23 May 2019
By Paul Gabrielsen
On Aug. 17, 1959, back when Dwight D. Eisenhower was president, the U.S. had yet to send a human to space and the nation’s flag sported 49 stars, Yellowstone National Park shook violently for about 30 seconds. The shock was strong enough to drop the ground a full 20 feet in some places. It toppled the dining room fireplace in the Old Faithful Inn. Groundwater swelled up and down in wells as far away as Hawaii. Twenty-eight people died. It went down in Yellowstone history as the Hebgen Lake earthquake, with a magnitude of 7.2.
And in 2017, nearly 60 years and 11 presidents later, the Hebgen Lake quake shook Yellowstone again. A swarm of more than 3,000 small earthquakes in the Maple Creek area (in Yellowstone National Park but outside of the Yellowstone volcano caldera) between June 2017 and March 2018 are, at least in part, aftershocks of the 1959 quake. That’s according to a study published in the AGU journal Geophysical Research Letters by University of Utah geoscientists led by Guanning Pang and Keith Koper.
“These kinds of earthquakes in Yellowstone are very common,” says Koper, director of the University of Utah Seismograph Stations. “These swarms happen very frequently. This one was a little bit longer and had more events than normal.”
“We don’t think it will increase the risk of an eruption,” Pang adds.
A long seismic tail
Taken together, the more than 3,000 small quakes of the Maple Creek swarm can be divided into two clusters. The northern cluster consists of Hebgen Lake aftershocks. The quakes fell along the same fault line, and were oriented the same way, as the Hebgen Lake event. Also, the team didn’t see signs that the northern cluster was caused by movement of magma and other fluids beneath the ground.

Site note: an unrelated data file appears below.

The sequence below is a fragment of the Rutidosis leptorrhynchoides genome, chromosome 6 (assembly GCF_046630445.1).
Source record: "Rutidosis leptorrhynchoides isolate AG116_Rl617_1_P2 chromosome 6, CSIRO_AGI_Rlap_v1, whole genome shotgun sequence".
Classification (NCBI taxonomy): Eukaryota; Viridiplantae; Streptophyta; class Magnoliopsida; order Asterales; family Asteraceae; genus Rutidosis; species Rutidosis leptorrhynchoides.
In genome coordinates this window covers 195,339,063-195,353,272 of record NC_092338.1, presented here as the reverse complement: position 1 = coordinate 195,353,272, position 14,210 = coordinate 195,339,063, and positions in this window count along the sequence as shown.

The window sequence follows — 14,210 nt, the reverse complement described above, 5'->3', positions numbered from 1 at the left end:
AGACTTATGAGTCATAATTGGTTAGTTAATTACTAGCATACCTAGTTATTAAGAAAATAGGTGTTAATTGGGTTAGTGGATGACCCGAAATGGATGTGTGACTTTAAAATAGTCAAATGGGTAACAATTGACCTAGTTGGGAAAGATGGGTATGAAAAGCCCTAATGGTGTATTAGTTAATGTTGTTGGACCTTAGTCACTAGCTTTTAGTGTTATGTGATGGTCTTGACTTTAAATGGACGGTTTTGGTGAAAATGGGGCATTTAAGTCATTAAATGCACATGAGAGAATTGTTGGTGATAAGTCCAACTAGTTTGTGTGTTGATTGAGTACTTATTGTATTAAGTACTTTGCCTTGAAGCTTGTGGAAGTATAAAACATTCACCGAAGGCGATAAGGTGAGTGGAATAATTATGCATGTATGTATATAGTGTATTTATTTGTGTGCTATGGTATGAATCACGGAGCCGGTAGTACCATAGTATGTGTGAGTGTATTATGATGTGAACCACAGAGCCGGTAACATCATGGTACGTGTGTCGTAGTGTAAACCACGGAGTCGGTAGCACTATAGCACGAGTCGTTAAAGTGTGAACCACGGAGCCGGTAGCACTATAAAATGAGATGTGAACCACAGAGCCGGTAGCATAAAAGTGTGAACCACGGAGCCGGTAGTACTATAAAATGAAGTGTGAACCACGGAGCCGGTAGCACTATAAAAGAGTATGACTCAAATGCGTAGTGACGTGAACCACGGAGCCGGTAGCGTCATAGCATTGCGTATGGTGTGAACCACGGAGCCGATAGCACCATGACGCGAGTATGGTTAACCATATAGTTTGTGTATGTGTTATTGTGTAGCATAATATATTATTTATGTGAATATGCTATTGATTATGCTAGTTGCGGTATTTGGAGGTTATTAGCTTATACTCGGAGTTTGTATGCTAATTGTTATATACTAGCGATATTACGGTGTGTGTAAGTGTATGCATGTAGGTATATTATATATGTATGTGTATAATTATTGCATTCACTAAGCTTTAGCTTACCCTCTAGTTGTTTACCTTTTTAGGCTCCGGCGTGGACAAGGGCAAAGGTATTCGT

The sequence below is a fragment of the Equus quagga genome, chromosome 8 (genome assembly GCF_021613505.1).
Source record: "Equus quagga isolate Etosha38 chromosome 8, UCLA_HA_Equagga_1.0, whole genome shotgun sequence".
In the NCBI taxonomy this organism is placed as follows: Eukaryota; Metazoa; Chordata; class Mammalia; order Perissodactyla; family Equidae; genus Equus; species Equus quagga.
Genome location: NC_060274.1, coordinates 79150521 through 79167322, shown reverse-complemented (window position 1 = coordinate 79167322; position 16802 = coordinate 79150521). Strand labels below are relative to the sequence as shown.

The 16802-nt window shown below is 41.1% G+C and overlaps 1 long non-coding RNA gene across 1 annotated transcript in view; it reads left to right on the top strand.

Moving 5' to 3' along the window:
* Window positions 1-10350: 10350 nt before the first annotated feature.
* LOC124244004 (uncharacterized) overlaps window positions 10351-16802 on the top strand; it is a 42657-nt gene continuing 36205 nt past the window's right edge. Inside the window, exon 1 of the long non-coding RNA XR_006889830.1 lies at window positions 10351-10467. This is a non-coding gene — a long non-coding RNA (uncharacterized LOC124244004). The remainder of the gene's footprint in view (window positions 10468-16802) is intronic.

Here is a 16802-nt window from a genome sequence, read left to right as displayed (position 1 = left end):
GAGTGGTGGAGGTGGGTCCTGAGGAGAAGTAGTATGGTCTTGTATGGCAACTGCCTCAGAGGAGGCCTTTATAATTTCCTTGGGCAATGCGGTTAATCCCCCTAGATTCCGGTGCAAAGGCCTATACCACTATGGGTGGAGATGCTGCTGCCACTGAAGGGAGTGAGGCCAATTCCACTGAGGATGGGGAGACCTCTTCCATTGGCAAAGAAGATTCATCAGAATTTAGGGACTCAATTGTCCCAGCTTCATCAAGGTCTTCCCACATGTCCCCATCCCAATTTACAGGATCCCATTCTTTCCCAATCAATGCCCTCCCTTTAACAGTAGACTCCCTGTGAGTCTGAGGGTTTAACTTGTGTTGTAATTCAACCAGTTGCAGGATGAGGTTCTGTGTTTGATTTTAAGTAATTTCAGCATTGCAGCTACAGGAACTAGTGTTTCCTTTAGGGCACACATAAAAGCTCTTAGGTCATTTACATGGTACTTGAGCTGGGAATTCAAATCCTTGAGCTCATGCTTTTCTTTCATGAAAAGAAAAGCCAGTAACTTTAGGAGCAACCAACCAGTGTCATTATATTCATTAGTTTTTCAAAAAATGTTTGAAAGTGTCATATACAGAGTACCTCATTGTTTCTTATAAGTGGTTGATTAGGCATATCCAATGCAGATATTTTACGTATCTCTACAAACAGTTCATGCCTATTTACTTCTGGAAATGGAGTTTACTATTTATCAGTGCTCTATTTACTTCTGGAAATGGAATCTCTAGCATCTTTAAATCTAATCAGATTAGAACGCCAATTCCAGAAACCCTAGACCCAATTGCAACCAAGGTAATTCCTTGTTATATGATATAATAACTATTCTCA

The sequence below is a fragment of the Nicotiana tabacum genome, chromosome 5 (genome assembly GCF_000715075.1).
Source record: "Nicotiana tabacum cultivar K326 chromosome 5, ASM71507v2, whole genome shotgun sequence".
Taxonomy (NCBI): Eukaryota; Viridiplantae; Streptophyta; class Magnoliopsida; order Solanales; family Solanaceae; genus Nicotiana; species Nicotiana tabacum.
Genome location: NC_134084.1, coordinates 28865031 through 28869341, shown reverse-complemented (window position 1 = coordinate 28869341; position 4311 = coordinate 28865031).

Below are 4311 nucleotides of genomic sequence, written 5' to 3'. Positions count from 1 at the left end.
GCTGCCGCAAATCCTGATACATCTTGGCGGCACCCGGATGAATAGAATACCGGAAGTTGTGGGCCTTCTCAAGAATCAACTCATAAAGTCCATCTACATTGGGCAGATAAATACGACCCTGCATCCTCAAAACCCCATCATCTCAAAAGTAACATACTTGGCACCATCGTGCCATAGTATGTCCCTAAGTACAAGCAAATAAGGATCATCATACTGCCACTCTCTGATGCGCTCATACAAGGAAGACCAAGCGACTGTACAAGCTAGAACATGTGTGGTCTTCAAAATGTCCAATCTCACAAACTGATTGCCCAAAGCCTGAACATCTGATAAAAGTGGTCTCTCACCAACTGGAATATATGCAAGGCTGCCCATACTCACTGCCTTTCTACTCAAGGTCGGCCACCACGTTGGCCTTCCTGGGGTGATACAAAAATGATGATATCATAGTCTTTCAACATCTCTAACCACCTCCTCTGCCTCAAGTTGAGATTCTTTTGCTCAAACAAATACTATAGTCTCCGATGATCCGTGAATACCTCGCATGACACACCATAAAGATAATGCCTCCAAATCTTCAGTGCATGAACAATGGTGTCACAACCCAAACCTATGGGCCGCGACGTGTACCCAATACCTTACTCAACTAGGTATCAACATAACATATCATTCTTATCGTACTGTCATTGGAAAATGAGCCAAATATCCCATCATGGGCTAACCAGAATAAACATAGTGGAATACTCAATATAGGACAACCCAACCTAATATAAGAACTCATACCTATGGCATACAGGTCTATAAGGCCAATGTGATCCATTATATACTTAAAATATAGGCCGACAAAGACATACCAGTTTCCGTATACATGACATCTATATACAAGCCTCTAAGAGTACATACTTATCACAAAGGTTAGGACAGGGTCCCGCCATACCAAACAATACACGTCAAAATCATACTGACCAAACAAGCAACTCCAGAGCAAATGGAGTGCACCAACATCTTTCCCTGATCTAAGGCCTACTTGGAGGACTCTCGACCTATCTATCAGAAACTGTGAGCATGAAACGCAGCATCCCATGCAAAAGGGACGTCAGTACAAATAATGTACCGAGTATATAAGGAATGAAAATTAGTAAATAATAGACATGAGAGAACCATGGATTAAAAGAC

Koper and Pang says it’s not unheard of for aftershocks of a large earthquake to continue decades after the initial event. Pang, for example, has also studied aftershocks as recent as 2017 from the 1983 Borah Peak earthquake in central Idaho.
“There are formulas to predict how many aftershocks you should see,” Koper says. “For Hebgen Lake, there looked like a deficit in the number of aftershocks. Now that we’ve had these, it has evened things out back up to the original expectations.”
A second culprit
The southern cluster of the Maple Creek swarm seems to have a different origin. Although the northern cluster was lined up with the Hebgen Lake fault, the southern cluster’s lineup was rotated about 30 degrees and the quakes were about 0.6 miles (1 kilometer) shallower than the northern cluster.
So, the researchers concluded, although the shaking in the northern cluster influenced the southern cluster, the primarily cause of the southern shaking was likely caused by subsurface movement of magma. “We do consider it to be one swarm all together,” Koper says. “Because they were so close, there was some feedback and influence between the two sections.”
Koper says that the results highlight how earthquakes are different than other natural hazards. Floods, hurricanes or wildfires are over when they’re over. “Earthquakes don’t happen as a single discrete event in time,” he says. The specter of aftershocks can continue for months, years or even, as Maple Creek shows, decades.
Paul Gabrielsen is a science writer for University of Utah Communications. This post was originally published at the University of Utah UNews site.